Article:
The Federal Government’s budget decision to discontinue funding for the Aged Care GP Panels Initiative is causing confusion for providers and doctors alike.

In place of the Panels Initiative, the Government will introduce a new Aged Care Access Initiative from 1 July, but Australian Ageing Agenda understands the program guidelines will not be finalised until mid-June.

The new program will be composed of two separate streams for GPs and allied health professionals.

The GP stream will involve an incentive payment to be administered through Medicare Australia.

The allied health system will consist of a payment for clinical services not covered by Medicare, and will be provided by the Divisions of General Practice.

In the meantime, Divisions who not have used up existing allocated funding will be permitted to carryover funds beyond June.

But those programs with no funds left over have been left in the lurch.

The Northern Division of General Practice in Adelaide had to postpone the launch of a planned initiative to improve GP liaison with aged care facilities in the region.

The Division’s Aged Care Project Officer, Amy Paul said there was a lot of uncertainty about future funding.

“We can’t really do any future planning if it looks like there will be no future funding,” she said,

“It seems at this stage that the Divisions are not going to be able to support GPs in aged care facilities.”

Ms Paul said the Panels Initiative had enabled many Divisions to improve GP access to aged care for over three years.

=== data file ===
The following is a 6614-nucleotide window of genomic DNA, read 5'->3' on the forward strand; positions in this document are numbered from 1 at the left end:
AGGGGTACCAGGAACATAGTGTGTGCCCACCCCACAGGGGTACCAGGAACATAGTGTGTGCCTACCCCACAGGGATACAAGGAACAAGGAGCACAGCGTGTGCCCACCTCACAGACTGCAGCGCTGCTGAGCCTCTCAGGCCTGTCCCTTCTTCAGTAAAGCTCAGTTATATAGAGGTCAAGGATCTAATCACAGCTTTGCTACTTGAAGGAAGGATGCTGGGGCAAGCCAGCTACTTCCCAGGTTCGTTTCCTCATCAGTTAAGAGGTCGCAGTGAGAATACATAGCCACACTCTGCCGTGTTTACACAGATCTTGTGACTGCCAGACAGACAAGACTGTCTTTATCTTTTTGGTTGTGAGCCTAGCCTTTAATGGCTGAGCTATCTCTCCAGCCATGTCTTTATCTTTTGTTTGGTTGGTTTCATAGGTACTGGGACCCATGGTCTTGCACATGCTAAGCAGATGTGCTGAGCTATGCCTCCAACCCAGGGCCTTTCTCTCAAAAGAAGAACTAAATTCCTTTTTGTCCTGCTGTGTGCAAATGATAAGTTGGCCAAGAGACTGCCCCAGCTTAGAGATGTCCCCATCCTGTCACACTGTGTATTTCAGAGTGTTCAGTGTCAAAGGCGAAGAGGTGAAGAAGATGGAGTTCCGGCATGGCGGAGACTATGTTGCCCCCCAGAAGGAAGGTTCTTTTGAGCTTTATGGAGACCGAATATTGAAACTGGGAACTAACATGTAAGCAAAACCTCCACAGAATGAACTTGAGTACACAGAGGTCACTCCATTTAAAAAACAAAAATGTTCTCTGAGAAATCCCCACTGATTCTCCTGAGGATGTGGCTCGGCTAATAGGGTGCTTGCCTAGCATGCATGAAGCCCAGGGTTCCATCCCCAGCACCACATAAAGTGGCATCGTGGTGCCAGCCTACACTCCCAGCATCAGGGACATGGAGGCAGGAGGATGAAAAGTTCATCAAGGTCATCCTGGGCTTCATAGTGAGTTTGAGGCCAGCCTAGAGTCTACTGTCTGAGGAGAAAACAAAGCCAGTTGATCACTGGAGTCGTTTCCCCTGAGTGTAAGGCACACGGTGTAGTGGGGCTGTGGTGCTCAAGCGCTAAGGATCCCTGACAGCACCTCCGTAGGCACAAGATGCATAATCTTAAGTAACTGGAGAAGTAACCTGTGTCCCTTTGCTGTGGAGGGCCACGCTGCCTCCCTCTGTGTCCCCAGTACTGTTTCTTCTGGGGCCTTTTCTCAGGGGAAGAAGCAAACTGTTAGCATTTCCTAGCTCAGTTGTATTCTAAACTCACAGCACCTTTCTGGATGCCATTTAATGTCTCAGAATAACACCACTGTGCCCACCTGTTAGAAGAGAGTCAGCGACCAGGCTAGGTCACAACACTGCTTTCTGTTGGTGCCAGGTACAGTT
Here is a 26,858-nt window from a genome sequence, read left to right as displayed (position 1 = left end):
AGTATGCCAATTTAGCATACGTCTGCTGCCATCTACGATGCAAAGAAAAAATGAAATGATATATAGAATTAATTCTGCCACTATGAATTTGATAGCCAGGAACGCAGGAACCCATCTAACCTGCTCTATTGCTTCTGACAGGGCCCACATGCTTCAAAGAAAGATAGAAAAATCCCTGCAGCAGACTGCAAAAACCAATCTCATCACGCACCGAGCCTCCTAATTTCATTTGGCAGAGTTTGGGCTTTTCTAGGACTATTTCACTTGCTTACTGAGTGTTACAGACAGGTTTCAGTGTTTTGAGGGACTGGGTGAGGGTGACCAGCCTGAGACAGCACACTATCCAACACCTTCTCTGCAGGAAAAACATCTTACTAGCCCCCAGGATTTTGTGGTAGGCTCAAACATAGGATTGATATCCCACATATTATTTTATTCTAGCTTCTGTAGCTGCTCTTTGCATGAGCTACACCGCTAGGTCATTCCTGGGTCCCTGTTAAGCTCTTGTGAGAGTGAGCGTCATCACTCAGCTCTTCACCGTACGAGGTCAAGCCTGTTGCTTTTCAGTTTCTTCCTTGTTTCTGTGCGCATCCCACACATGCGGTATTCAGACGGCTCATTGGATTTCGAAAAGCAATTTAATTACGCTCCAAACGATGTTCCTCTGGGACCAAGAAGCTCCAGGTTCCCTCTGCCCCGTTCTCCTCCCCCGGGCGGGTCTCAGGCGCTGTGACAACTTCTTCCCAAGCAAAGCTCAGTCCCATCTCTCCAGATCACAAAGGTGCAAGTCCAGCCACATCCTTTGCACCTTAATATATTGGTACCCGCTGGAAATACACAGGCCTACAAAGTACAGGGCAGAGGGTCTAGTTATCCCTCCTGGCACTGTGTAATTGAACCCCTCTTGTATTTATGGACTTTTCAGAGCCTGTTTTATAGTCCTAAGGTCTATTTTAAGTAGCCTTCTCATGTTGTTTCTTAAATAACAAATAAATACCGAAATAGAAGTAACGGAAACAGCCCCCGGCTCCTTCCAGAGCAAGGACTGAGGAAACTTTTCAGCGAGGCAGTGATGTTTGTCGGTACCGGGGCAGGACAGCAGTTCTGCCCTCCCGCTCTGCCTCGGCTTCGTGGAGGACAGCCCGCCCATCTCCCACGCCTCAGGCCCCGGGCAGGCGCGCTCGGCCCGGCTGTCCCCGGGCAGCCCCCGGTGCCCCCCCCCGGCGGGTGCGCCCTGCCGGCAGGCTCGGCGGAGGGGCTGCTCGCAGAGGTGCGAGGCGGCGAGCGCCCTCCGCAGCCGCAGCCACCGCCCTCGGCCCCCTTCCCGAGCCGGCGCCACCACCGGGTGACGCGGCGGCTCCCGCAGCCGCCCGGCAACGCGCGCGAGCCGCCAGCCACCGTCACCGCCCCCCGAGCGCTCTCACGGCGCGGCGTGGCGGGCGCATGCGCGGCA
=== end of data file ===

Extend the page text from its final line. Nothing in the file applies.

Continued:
“Before that they were very reactive and randomly responded when they were called but now they have started setting up clinic times in aged care facilities.”

But the Australian Medical Association (AMA) dismissed the disbanded Panels Initiative as ineffective.

The Chair of the AMA’s Committee on the Care of Older People, Dr Peter Ford said the initiative had done little to reduce the barriers GPs face in accessing aged care residents.

“The Panels initiative has had limited success and will never have a significant impact on increasing the number of GP visits to residential aged care facilities due to a number of restraints,” he said.

These include issues ranging from insufficient parking spaces and a lack of compatible IT infrastructure in aged care homes to inadequate Medicare Benefits Schedule rebates.

“Ideally, the funds should be directed to towards improved patient rebates that acknowledge the significant amount of non face-to-face time involved in the provision of care, and which would allow for some work to be carried out by general practice nurses,” said Dr Ford.

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